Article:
For those who have been following the league this past six months, this news should come as no big surprise. Dwight has been causing problems all season long with the Magic front office and coaching staff.
The Miami Heat, South Eastern Divisional rivals and Floridian neighbors, look set to at the very least make the NBA Finals this season (now that Derrick Rose's ACL tear removed Miami's biggest challenger).
And should they make it to the Finals and come away empty handed, or somehow contrive to lose to one of the East's challengers, the Heat will have plenty of questions to answer and very few options at their disposal.
Either head coach Erik Spoelstra has to go or, depending on the circumstances, a big trade has to take place.
I'd wager that Heat fans will finally lose their patience with power forward Chris Bosh if the team fails to deliver on-court.
Bosh has struggled in Miami at times, appearing overwhelmed either by the expectation thrust upon him or disinterested at looking like a third wheel to the LeBron James-Dwyane Wade love-in currently taking control of the personality of the locker-room.
And what the Heat struggle with most is fitting those three superstars into an offensive (and defensive) system that not only works for winning games but keeps all three happy.
Bosh, unfortunately, is the weak link. Yes, Joel Anthony is the black hole on offense and Mike Miller is a terrible defender, but removing Bosh frees up the Heat to address all those issues at once with one Dwight Howard-sized swoop.
Let's take a look at the Heat's needs and why a trade of Bosh for Howard (plus what it takes to make the money work out) is a definite possibility this offseason.
Miami needs a post threat
I know, Bosh actually does well in the post, just as well as Dwight does. In fact, they average 0.87 points per possession (PPP) and 0.88 PPP respectively (per MySynergySports).
However, it is Bosh's shooting from post moves (3-9 feet from the rim) that highlight what he does not bring to the table compared to Dwight.
Chris Bosh FG% from 3-9 feet: 35.5%. Dwight Howard? 41.5%, which is down some 3% on the past three seasons. (per HoopData)
At the rim, the difference is extraordinary. Bosh is shooting 66.5% at the rim (dunks, layups etc), compared to Dwight's otherworldly 74.4%.
Miami needs rebounding, badly
With Bosh seemingly allergic to rebounds at times this season and the Heat suffering badly at the hands of top rebounding teams like the Chicago Bulls (who dominate them on the glass every time the two meet), a guy who eats rebounds for dinner is a must-have.
Again, we'll take a look at the stats.
Dwight's averaging some 14.5 rebounds per game to Bosh's 7.9. The real difference, however, is in Total Rebound Rate (TRR, the percentage of missed shots a player rebounds). Chris Bosh rebounds 13.9% of all missed shots, whereas Dwight muscles in at a ridiculous 21.9%.
In simple terms, Dwight is rebounding one of every five missed shots. On the defensive glass, it's an even bigger swing. Bosh's 20.6% Defensive Rebound Rate is dwarfed by Dwight's 33.1% DRR.
One in three missed shots by Magic opponents ends up in Dwight's hands.
If I'm Miami, I want that rebounding.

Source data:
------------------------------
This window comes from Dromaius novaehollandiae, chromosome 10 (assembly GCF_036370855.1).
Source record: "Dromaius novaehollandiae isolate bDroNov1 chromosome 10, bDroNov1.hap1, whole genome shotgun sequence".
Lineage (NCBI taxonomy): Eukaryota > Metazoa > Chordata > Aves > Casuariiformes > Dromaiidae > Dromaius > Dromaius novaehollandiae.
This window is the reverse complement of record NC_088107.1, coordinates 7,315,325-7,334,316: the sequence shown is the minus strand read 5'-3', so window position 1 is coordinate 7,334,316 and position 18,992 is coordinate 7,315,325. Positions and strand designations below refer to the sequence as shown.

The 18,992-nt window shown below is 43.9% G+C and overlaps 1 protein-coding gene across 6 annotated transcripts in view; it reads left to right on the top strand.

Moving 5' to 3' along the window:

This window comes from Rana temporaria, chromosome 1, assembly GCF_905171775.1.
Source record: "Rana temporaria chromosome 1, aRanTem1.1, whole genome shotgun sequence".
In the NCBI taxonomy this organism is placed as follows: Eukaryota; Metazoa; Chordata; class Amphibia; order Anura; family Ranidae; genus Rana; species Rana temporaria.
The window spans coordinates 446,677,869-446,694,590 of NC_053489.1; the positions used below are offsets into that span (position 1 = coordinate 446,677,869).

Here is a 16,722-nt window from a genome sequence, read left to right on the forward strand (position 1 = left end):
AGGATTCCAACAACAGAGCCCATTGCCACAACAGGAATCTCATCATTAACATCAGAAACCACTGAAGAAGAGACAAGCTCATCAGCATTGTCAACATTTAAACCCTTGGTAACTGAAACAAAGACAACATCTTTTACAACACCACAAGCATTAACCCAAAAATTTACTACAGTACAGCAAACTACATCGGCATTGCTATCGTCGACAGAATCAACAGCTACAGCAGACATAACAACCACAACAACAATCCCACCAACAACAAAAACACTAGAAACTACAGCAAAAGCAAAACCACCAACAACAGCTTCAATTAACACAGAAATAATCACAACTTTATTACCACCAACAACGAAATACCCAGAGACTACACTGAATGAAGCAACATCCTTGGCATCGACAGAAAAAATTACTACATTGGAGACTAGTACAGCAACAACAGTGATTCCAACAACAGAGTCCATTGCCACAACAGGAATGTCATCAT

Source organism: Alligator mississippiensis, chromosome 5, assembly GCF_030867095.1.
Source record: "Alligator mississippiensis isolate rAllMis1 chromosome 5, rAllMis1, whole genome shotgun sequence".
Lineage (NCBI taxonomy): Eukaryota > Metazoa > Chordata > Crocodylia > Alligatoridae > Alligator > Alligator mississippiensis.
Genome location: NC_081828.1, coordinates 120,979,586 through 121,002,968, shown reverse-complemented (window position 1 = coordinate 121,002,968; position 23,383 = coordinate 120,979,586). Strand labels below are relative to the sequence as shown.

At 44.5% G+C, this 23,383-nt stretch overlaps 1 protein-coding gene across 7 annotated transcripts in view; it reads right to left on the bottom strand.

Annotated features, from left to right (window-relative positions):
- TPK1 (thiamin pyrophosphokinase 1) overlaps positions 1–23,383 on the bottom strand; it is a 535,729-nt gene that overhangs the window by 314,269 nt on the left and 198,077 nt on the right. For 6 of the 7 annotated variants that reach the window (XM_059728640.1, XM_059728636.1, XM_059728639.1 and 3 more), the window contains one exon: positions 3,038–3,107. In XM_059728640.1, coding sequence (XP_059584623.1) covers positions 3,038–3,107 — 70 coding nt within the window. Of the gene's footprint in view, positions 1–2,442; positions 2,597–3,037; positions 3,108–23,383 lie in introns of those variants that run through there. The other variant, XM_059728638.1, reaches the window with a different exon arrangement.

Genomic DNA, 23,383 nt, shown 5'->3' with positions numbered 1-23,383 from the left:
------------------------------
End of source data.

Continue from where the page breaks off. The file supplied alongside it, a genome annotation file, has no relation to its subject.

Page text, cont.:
Miami needs a real rim defender
Yes, the Heat has a terrific defense, one of the best in the league that is built on constant rotation to challenge shots. It is relentless and it is tiring to play against, as Carmelo Anthony has found out, starting off hot but losing energy as he was ground down by the constant pressure and physicality.
So this is perhaps a minor issue, but the Heat would be even better defensively with Howard shutting down the paint.
As it is, the Heat use combinations of Joel Anthony, Udonis Haslem and Chris Bosh at center against the Knicks in round one (Bosh played the position when the Knicks went small with Amar'e Stoudamire at center and 'Melo at power forward.)
Compared to Howard, Joel Anthony couldn't fight sleep.
When the Heat come up against dominating centers like Howard and the L.A. Lakers' Andrew Bynum, they struggle to hold them down at either end of the floor, choosing to let them get theirs and shut down everything around them, forcing them to beat them single-handedly.
With Dwight in the lineup, the Heat would be tooled to shut down any big man (Tyson Chandler?) while being able to play Haslem on outside big men like Dirk Nowitzki or Kevin Garnett.
Miami needs a better Pick & Roll (PnR) threat
Again, this comes down to an upgrade. Chris Bosh is a great guy for rolling to the rim (1.15PPP, 21st in the league per MySynergySports) but once again, Howard represents a significant upgrade:
Dwight Howard as PnR roll man: 1.38 PPP, 73.6% shooting. 2nd in the league.
With guys like Wade and LeBron handling the ball so often, putting them in the PnR with Howard, if it works, would be the end for most opponents, dragging their best defenders out of the paint and totally opening up the floor for cutting players like Wade.
And if the Heat were to look for a wrinkle in the PnR, Howard is also ranked 2nd in plays when he cuts to the basket, so slipping the screen would also generate points in abundance.
It's clear that without Howard, the Heat are a fantastic team probably built well enough to win a championship. However, with the consensus best center in the NBA, the Heat would truly be unstoppable.
Outside game not working? Pump the ball into Howard in the post and let him go to work.
Howard misfiring? Well, you've got LeBron James and Dwyane Wade outside.
Three great offensive threats, three great defenders.
Make the call, Pat Riley.